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Hadrians Wall Path

By Carmel Limpus, Registered Nurse, Ipswich TMA

Finally after two years of being confined to Australia, I’m off to the UK to get my hiking on! It’s very freeing to the spirit when boarding the plane on the outbound journey (although no one looks forward to the 24 hrs of sitting), all the potential adventures to be had. My adult children come along for the ride and to be my Uber service should I need it. Where to this time? Destination – Hadrians Wall Path in the North of England.

The Roman history, artefacts and museums are fascinating, and this hike is just so accessible with regards to accommodation and transport. Unfortunately I have chosen the week that the buses are on strike to start my walk, thank goodness for the Uber children! Plus I don’t have to learn another language!

First stop is Carlisle. This is my staging post for the first 2 days of walking. The Hadrians Wall Path (HWP) can be walked in any direction, but I have chosen to walk west to east and have the wind at my back. Walking in October can be very variable with the weather, obviously I’m hoping for clear, cool days, as for me this is the perfect hiking weather and the miles go quickly. There is nothing difficult about walking the HWP, it’s just, choose the amount of miles to walk per day and keep the wall on your left! I’m only hiking with a day pack containing the necessities – wet weather gear, water, snacks and emergency first aid kit and spare long sleeved pullover. I never leave home without the basics, which also includes my trusty gastro kit.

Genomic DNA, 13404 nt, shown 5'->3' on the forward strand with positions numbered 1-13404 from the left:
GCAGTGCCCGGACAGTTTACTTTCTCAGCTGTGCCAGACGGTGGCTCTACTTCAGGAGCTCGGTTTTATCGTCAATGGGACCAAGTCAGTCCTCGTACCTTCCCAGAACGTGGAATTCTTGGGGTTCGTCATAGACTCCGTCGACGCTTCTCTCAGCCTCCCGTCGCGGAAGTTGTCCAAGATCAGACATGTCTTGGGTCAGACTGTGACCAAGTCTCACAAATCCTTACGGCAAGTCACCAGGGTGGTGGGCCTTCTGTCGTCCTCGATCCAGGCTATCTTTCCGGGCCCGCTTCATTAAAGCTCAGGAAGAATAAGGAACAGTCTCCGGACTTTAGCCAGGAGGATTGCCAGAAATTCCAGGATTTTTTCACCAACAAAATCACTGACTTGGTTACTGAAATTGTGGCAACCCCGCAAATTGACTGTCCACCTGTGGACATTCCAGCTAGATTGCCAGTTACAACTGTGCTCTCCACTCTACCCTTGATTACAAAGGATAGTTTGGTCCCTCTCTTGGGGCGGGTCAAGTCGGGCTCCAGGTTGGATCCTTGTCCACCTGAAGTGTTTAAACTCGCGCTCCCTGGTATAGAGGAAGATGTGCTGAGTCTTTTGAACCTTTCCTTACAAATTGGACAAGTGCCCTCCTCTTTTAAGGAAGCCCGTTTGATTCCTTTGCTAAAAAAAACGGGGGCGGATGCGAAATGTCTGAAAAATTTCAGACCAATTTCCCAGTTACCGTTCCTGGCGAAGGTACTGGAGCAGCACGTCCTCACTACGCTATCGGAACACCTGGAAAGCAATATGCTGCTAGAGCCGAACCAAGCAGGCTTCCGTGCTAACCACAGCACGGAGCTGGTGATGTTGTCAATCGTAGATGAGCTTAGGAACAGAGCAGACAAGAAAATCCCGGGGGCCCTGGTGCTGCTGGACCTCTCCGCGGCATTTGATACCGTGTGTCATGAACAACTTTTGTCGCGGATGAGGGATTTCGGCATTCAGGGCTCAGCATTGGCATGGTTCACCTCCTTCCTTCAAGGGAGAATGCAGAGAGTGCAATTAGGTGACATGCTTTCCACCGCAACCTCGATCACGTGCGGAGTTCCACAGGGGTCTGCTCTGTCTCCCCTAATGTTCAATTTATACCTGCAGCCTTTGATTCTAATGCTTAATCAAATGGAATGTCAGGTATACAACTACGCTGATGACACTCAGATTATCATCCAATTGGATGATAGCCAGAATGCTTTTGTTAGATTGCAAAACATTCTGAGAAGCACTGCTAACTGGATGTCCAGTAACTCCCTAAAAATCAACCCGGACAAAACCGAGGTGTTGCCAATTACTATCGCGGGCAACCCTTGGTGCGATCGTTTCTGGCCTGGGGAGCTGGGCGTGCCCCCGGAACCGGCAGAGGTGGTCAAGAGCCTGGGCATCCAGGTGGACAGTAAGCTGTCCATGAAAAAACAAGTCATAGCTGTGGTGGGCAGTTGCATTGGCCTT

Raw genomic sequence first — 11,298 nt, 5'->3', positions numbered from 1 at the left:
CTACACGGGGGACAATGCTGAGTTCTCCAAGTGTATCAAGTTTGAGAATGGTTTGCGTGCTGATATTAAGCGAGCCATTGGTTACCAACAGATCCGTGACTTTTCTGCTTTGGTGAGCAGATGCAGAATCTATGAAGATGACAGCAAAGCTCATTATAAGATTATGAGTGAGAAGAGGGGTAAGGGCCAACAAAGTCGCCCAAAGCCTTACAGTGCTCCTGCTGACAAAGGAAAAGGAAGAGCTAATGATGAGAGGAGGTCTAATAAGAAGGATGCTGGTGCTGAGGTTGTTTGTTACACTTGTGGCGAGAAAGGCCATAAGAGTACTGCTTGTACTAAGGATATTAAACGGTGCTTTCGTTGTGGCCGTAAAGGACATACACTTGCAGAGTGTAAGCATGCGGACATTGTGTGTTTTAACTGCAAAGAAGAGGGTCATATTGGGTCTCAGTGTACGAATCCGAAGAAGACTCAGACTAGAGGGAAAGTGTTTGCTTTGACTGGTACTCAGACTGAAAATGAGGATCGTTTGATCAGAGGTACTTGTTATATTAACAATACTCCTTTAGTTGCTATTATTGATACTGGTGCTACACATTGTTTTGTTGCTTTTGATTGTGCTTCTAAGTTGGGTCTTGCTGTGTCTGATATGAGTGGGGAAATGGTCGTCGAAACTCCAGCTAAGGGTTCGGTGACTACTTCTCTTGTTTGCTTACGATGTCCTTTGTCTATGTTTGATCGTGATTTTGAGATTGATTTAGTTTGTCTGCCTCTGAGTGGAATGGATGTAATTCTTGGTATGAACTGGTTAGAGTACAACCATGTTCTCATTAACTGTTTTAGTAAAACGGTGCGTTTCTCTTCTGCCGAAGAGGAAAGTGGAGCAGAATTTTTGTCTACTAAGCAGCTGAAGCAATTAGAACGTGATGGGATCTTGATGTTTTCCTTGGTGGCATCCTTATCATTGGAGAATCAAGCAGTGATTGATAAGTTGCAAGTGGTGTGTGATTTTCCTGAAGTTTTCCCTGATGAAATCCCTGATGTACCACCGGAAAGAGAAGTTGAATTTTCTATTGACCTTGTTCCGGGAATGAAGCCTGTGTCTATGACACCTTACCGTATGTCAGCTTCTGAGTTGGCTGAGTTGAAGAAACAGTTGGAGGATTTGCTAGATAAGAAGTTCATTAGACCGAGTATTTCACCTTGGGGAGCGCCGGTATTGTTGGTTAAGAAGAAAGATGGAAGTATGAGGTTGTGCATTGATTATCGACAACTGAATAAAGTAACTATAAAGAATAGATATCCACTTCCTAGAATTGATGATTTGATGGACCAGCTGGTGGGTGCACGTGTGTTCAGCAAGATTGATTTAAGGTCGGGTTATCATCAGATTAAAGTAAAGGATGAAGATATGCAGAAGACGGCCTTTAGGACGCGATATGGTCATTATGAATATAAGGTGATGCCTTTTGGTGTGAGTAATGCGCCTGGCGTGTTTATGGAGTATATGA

The first day is from Bowness on Solway, walking towards Carlisle. My end point will be Newcastle on Tyne 73miles later. I find it easier to think in miles in England as my map is written that way. The path is a variety of flat walking over tidal plains, through villages, private working farms, up rocky crags and bluffs and along the Vellam beside the Roman road.

I was lucky that my first couple of days were relatively clear besides the odd drizzle of rain, unfortunately that didn’t last! The views are stunning and the process of putting one foot in front of the other soothing. I find it almost a kind of meditation. Much needed post Covid Pandemic.

So many photos to choose from but I can only include a few to whet your imaginations! We explored the surrounding towns of Hexham, Haltwhistle, Walton. Visited Vindolana excavation and museum, The Roman army museum and Housesteads Roman fort. So many interesting sites to visit. My quest to find Roman graffiti was fruitless, I searched every piece of wall I walked beside before I found it in the museum at Vindolanda.

It’s truly amazing the history that I was walking beside. The footsteps I was walking in! The engineering feat that building the wall was.

The weather did turn quite bad halfway through and I found myself walking in ankle deep mud, mixed with the manure of cow and sheep and thinking how lucky I was that my Tetanus was up to date! I was in very real danger of falling flat on my face as my boots were sucked into the mire. I walk on my own but met many people on the way. Struck up plenty of conversations whilst staying in Youth Hostels or having a welcome rest in a coffee shop. Travelling on foot gives a new perspective to the surrounds. I always make a habit to look up to see the view unless I’m traversing a tricky path in which case my eyes are down as I don’t want to trip in a rabbit hole!

There was a lot of controversy surrounding the felling of the tree at Sycamore Gap. I walked past it and gave it a little nod of respect.

It is strange to walk into a major city after being in rural areas crossing paddocks and climbing up hills, sleeping in bunk houses, but a rewarding end to a journey no less! I did reward myself with a nice pint of cider whilst resting my weary feet beside the River Tyne. Until next time!

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